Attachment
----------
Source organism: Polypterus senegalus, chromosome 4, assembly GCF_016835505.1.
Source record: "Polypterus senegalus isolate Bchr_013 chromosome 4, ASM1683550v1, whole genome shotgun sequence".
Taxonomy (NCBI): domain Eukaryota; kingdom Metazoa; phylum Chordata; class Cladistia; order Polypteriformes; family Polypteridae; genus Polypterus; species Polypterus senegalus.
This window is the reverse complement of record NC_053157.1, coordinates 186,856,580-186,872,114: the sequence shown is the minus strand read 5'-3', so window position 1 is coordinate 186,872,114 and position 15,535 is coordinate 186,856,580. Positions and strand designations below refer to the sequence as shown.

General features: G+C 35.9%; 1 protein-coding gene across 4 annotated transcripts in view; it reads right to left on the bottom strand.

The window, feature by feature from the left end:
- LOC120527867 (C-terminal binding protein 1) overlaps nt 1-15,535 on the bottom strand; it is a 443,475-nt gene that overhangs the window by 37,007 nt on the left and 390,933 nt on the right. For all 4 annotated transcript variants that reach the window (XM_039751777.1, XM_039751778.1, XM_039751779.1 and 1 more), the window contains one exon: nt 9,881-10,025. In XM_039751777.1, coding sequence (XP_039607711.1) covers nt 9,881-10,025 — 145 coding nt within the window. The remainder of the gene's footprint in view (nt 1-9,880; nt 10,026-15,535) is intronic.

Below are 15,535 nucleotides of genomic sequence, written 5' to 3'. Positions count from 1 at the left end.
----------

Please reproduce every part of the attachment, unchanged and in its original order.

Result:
Source organism: Polypterus senegalus, chromosome 4, assembly GCF_016835505.1.
Source record: "Polypterus senegalus isolate Bchr_013 chromosome 4, ASM1683550v1, whole genome shotgun sequence".
Taxonomy (NCBI): domain Eukaryota; kingdom Metazoa; phylum Chordata; class Cladistia; order Polypteriformes; family Polypteridae; genus Polypterus; species Polypterus senegalus.
This window is the reverse complement of record NC_053157.1, coordinates 186,856,580-186,872,114: the sequence shown is the minus strand read 5'-3', so window position 1 is coordinate 186,872,114 and position 15,535 is coordinate 186,856,580. Positions and strand designations below refer to the sequence as shown.

General features: G+C 35.9%; 1 protein-coding gene across 4 annotated transcripts in view; it reads right to left on the bottom strand.

The window, feature by feature from the left end:
- LOC120527867 (C-terminal binding protein 1) overlaps nt 1-15,535 on the bottom strand; it is a 443,475-nt gene that overhangs the window by 37,007 nt on the left and 390,933 nt on the right. For all 4 annotated transcript variants that reach the window (XM_039751777.1, XM_039751778.1, XM_039751779.1 and 1 more), the window contains one exon: nt 9,881-10,025. In XM_039751777.1, coding sequence (XP_039607711.1) covers nt 9,881-10,025 — 145 coding nt within the window. The remainder of the gene's footprint in view (nt 1-9,880; nt 10,026-15,535) is intronic.

Below are 15,535 nucleotides of genomic sequence, written 5' to 3'. Positions count from 1 at the left end.